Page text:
Wednesday, October 30, 2013

Halloween posting on witches

I'm featured at Stephanie Renee dos Santos's blog today, part of a three-part series where three witchcraft authors weigh in on the connection between Halloween and witches. (The other authors are: yesterday, Suzy Witten, and tomorrow, Mary Sharratt.)

Click on over to read! The link is here.

The image:

Credit: Brian Levack: The Witch Hunt in Early Modern Europe (Longman 1987)
A demon encourages witches –including men—to trample the cross, depicted in the 1610 book Compendium Maleficarum, by an Italian monk.

Sunday, October 27, 2013

The movie Donner Pass

A few nights ago, I watched "Donner Pass," since it streams for free on Netflix. I want my hour and a half back. Besides being a hardly-scary horror movie (they filmed some stuff in broad daylight, which was so corny it was least give us some darkness to lend an air of fright. I guess it's harder to figure out lighting in night scenes and this was a low-budget film.)

But instead of taking pot shots at its quality (two words: fish and barrel), I'd like to focus attention on something far more deplorable. In the opening scene of the movie, George Donner shoots three other men and sinks to his knees to ferociously rip out their innards and eat them.Worse, modern-day characters later say that he lured the party to the mountains to eat them.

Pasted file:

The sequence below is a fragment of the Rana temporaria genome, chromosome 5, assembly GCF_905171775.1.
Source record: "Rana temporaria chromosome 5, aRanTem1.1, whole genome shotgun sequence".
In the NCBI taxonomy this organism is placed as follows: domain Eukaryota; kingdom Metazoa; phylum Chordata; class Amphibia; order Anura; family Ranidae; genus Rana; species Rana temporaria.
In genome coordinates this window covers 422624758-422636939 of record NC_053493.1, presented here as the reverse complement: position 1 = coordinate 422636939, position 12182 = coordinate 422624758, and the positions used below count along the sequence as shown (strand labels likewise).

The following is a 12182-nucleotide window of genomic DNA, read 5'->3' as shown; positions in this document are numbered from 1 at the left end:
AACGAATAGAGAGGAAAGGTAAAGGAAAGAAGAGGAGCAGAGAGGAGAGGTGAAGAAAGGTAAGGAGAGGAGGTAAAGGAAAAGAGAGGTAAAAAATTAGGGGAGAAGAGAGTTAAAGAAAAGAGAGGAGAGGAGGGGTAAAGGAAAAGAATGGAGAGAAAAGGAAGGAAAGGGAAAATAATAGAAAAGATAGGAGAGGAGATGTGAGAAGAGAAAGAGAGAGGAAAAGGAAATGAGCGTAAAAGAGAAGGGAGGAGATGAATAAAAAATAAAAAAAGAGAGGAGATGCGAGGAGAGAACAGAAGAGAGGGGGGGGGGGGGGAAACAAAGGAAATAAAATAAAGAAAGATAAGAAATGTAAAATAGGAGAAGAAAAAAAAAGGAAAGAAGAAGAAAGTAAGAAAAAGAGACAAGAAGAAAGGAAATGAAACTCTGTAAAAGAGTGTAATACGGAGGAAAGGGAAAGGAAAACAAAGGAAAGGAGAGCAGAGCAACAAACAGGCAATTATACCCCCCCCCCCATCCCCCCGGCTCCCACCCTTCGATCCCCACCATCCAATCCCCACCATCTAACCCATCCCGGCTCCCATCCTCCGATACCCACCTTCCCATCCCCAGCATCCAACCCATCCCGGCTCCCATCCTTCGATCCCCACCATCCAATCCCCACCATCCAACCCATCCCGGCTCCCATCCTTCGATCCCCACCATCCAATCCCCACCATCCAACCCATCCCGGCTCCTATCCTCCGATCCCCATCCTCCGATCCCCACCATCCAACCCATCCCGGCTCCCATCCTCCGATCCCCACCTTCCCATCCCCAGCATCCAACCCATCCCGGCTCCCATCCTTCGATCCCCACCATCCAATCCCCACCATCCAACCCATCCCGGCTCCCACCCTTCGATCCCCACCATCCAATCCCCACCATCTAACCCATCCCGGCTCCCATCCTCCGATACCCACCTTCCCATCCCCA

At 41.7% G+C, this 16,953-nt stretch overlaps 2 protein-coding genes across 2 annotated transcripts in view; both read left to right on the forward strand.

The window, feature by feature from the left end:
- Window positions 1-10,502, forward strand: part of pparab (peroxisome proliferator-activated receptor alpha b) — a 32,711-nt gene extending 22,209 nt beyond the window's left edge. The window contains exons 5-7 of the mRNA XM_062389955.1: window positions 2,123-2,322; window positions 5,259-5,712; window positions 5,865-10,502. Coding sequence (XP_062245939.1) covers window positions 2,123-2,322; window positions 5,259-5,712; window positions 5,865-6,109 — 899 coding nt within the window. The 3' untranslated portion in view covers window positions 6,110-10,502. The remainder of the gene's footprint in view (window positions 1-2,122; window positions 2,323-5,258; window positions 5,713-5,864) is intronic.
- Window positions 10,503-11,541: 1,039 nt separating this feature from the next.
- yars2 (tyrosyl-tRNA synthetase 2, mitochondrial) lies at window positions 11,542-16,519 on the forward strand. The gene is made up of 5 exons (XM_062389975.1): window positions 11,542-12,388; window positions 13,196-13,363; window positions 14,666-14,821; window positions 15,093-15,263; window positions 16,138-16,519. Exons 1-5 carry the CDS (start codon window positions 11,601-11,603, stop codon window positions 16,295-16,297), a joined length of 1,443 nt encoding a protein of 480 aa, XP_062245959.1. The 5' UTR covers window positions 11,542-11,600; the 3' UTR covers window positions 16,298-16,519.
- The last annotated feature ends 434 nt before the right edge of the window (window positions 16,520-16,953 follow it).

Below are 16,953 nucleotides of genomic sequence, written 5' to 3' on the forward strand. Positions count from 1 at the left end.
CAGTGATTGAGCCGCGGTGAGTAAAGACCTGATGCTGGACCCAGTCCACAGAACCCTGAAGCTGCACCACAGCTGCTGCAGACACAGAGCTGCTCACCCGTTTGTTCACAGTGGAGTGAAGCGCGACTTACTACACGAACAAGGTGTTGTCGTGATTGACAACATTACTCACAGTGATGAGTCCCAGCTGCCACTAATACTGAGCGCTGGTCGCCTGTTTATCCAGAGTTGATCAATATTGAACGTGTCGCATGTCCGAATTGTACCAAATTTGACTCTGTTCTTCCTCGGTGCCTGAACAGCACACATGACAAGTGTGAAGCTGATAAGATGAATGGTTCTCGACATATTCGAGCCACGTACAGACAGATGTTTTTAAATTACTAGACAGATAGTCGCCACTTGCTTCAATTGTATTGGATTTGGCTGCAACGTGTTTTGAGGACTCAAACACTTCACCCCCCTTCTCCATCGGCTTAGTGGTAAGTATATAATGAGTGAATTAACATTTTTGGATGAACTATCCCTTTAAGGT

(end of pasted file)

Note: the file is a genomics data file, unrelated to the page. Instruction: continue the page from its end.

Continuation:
Really? George Donner? That poor elderly man whose world came to a halt after his hand got cut? Antibiotics would save his life today, but in 1846 he and his family had to hunker down in the snow at Alder Creek, seven miles from the rest of the people trapped at Donner Lake, while the infection traveled from his palm to his shoulder and killed him. He made a lot of mistakes, but undergoing endless months of strength-stripping travel simply to feast on flesh at the end does not make a lot of sense.

The Donner Party people were victims. They did not kill each other to eat (oh wait, yeah, it's believed a small subgroup of the party, far from the camps and trying to make it out through the pass, did intentionally murder Luis and Salvador. And those were two men who had come in relief parties to try to help them. Horrible! But the people trapped in the camps only ate flesh of corpses, and that with great reluctance.)